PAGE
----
Writing began as simple drawings of symbols on cave walls. Centuries later, writing has become more than a means of communication; it has become an art. The right use of words can dazzle anyone who comes across a written work. Stories that were once lost or altered as they were passed down from generations can now be preserved. Poetry can depict deep emotions and stunning imagery through a creative use of words. Written words in assignment instructions have the power to make or break a young student’s day. Most people have to do an extensive amount of writing in either their education and/or career. Some people even write for leisure. Being an effective writer is an advantage for anyone. Great writers reached their stature because they had unique approaches to empowering their craft .
Tips from Authors on How to Master the Art
Read and Write Often
Just like what your grade school English teacher most likely told you, Stephen King said, “If you want to be a writer you must do two things above all others: read a lot and write a lot.” You must read often in order to be exposed to other writers’ writing. Reading others’ writing can help you improve your grammar and inspire you to emulate some of their techniques. Even though practice does not make perfect, it does make progress. In addition to reading often, you must write often in order to practice various techniques. Trial and error will teach you what techniques work best for you.
Resist the Temptation to Use “Very”
Mark Twain said, “Substitute ‘damn’ every time you’re inclined to write ‘very;’ your editor will delete it and the writing will be just as it should be.” You may be tempted to use "very" when trying to make a strong point. However, it will not make your writing better, especially if you use "very" often in a writing piece. When you are tempted to use "very," omit it and see if your point is strong enough with the word that you would have used following "very." If your point is not strong enough, turn to a thesaurus and find a strong, but accurate word. For example, instead of writing “very small,” you can write “microscopic.”
Ernest Hemingway said, “There is nothing to writing. All you do is sit down at a typewriter and bleed.” Overthinking the writing process can greatly hinder you from getting started. In order to get started, you just need to be willing to sit down and start writing about whatever comes to mind. Your first writing prompt can be about something as simple as girls skirts . Once you break the barrier of overthinking, the ideas will start to flow easier. Remember that your writing style is your own and will improve in time. You do not have to be an all-star and write eloquently about a complex topic in your early days of writing.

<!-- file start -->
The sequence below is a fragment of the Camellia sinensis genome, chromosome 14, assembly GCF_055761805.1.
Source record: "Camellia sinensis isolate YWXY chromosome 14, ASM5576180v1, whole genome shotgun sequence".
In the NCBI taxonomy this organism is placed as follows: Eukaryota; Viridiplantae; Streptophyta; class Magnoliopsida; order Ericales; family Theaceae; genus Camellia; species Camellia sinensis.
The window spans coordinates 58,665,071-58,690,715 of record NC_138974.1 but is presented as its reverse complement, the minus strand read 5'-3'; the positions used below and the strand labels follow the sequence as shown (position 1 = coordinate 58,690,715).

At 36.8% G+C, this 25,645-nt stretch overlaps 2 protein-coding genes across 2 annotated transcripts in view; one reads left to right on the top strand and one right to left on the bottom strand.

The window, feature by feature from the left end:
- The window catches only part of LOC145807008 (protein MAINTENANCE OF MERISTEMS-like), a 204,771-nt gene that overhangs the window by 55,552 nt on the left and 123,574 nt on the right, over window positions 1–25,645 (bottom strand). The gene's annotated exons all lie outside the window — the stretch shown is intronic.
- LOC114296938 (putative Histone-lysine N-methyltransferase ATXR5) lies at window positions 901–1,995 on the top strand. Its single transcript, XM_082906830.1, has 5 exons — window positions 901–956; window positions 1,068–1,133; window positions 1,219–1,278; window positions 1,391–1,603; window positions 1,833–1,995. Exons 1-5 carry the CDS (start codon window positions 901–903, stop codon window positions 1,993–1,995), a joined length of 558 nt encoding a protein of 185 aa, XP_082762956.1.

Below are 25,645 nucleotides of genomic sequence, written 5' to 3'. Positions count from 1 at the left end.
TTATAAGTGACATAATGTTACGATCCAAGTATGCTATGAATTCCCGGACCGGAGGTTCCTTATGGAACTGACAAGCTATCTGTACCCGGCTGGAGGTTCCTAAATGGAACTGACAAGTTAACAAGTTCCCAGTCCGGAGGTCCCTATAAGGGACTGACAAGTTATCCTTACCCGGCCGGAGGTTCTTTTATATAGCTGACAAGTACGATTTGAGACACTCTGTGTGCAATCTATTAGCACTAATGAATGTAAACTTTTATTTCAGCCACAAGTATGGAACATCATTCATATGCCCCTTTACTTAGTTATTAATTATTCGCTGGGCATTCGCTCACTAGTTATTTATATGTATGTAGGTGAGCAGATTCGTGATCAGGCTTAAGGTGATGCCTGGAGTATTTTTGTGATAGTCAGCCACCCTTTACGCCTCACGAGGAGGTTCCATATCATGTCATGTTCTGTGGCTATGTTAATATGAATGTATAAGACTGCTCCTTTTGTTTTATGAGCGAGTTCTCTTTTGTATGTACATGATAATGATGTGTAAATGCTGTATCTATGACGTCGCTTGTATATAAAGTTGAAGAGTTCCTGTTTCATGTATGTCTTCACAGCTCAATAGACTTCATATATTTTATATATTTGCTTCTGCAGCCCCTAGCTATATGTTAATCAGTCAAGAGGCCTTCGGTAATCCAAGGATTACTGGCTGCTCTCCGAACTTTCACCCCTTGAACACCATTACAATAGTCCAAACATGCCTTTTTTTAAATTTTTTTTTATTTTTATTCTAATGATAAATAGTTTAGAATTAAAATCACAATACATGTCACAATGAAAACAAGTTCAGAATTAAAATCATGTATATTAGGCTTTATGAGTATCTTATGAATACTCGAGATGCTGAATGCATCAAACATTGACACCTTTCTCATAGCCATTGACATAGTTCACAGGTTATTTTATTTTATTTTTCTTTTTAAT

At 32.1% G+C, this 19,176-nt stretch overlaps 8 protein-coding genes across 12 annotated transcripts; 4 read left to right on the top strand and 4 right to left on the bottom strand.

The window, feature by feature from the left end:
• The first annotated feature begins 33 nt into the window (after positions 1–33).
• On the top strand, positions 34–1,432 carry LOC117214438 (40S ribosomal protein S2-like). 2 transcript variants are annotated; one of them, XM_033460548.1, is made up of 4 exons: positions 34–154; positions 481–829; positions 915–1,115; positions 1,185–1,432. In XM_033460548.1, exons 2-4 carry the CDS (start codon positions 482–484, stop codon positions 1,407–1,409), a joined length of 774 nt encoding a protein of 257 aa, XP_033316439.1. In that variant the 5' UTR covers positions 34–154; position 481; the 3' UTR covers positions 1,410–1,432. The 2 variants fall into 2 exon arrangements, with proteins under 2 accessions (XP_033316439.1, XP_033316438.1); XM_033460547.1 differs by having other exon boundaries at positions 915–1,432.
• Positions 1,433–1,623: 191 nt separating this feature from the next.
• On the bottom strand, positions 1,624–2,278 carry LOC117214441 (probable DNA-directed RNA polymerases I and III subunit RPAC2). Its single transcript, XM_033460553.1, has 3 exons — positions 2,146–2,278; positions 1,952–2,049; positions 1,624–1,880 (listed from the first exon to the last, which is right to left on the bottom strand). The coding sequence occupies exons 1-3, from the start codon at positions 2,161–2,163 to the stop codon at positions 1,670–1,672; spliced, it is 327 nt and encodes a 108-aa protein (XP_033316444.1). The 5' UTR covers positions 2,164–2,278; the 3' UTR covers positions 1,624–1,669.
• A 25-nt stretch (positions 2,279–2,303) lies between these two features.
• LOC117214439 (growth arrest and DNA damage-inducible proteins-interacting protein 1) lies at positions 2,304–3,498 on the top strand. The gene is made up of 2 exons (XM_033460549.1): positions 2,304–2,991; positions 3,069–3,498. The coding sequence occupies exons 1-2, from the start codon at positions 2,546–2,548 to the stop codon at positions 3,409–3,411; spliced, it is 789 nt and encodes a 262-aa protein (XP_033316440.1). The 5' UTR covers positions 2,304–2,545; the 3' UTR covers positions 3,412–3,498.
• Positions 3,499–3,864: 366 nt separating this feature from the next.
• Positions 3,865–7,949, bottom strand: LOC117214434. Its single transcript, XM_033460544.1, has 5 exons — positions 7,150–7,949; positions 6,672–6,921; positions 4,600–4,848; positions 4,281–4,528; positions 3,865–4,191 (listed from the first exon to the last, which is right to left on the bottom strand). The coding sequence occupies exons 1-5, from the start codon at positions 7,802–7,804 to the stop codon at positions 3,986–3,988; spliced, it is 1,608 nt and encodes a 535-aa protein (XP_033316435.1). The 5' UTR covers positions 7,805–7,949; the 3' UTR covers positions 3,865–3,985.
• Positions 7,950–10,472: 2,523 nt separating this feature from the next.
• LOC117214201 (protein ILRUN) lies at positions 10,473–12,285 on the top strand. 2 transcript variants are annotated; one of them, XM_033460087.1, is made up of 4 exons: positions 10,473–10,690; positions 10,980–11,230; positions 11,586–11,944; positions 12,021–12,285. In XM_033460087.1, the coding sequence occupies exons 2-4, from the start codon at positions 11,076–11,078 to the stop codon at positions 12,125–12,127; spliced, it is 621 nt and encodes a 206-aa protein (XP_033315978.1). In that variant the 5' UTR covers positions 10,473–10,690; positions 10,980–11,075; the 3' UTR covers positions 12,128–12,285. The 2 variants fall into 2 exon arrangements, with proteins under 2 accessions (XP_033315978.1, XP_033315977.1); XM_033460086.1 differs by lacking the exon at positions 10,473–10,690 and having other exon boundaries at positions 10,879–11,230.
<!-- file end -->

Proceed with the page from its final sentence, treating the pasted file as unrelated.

T.S. Elliot said, “Immature poets imitate; mature poets steal.” Though clichés may sound good, they are overused. Using clichés screams that you are a fledgling writer because you are imitating the words of another writer from long ago. Using clichés can even be dangerous to your credibility because some clichés may not be relevant to this time period. Instead of using clichés, build off the ideas of other writers. You can try rewording clichés or writing your own saying with the same meaning. Rewording clichés or writing your own saying will make you more creative, unique, and even cunning.
Improving Your Writing in a Nutshell
Whether you want to improve your writing for school, work, or leisure, following the advice of great writers can help you attain your goals. Reading often will help you improve your grammar and provide you with inspiration. Writing often will help you make progress through practice. Avoid the word “very” as much as possible and find a more powerful word. Improvement is a process, not an event. With motivation and effort, improving your writing is possible.